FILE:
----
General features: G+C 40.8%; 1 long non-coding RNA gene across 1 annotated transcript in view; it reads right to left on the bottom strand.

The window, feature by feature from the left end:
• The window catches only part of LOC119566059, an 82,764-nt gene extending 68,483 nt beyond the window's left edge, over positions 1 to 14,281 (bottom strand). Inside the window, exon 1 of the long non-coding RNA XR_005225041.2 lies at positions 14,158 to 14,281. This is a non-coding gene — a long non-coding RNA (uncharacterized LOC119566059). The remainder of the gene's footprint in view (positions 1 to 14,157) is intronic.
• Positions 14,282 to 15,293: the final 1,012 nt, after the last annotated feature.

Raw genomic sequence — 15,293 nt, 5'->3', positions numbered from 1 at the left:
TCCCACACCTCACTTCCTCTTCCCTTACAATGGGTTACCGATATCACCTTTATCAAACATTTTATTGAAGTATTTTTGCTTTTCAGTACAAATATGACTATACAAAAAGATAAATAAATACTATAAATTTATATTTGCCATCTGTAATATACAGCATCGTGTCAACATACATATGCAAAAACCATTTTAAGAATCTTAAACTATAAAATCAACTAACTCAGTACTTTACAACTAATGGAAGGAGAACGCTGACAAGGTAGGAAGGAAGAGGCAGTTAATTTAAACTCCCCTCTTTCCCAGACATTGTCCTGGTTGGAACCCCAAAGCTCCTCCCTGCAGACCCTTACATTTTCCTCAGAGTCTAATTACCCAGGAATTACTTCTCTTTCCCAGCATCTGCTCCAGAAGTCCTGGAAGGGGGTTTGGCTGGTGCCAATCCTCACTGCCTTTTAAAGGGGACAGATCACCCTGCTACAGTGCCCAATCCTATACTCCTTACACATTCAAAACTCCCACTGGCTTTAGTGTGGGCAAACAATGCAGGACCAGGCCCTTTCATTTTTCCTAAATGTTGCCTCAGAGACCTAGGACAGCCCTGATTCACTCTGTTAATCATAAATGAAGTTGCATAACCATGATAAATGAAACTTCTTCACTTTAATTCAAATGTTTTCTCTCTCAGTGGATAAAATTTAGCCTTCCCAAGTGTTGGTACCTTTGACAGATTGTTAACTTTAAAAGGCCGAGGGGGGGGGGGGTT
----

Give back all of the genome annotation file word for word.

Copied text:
General features: G+C 40.8%; 1 long non-coding RNA gene across 1 annotated transcript in view; it reads right to left on the bottom strand.

The window, feature by feature from the left end:
• The window catches only part of LOC119566059, an 82,764-nt gene extending 68,483 nt beyond the window's left edge, over positions 1 to 14,281 (bottom strand). Inside the window, exon 1 of the long non-coding RNA XR_005225041.2 lies at positions 14,158 to 14,281. This is a non-coding gene — a long non-coding RNA (uncharacterized LOC119566059). The remainder of the gene's footprint in view (positions 1 to 14,157) is intronic.
• Positions 14,282 to 15,293: the final 1,012 nt, after the last annotated feature.

Raw genomic sequence — 15,293 nt, 5'->3', positions numbered from 1 at the left:
TCCCACACCTCACTTCCTCTTCCCTTACAATGGGTTACCGATATCACCTTTATCAAACATTTTATTGAAGTATTTTTGCTTTTCAGTACAAATATGACTATACAAAAAGATAAATAAATACTATAAATTTATATTTGCCATCTGTAATATACAGCATCGTGTCAACATACATATGCAAAAACCATTTTAAGAATCTTAAACTATAAAATCAACTAACTCAGTACTTTACAACTAATGGAAGGAGAACGCTGACAAGGTAGGAAGGAAGAGGCAGTTAATTTAAACTCCCCTCTTTCCCAGACATTGTCCTGGTTGGAACCCCAAAGCTCCTCCCTGCAGACCCTTACATTTTCCTCAGAGTCTAATTACCCAGGAATTACTTCTCTTTCCCAGCATCTGCTCCAGAAGTCCTGGAAGGGGGTTTGGCTGGTGCCAATCCTCACTGCCTTTTAAAGGGGACAGATCACCCTGCTACAGTGCCCAATCCTATACTCCTTACACATTCAAAACTCCCACTGGCTTTAGTGTGGGCAAACAATGCAGGACCAGGCCCTTTCATTTTTCCTAAATGTTGCCTCAGAGACCTAGGACAGCCCTGATTCACTCTGTTAATCATAAATGAAGTTGCATAACCATGATAAATGAAACTTCTTCACTTTAATTCAAATGTTTTCTCTCTCAGTGGATAAAATTTAGCCTTCCCAAGTGTTGGTACCTTTGACAGATTGTTAACTTTAAAAGGCCGAGGGGGGGGGGGGTT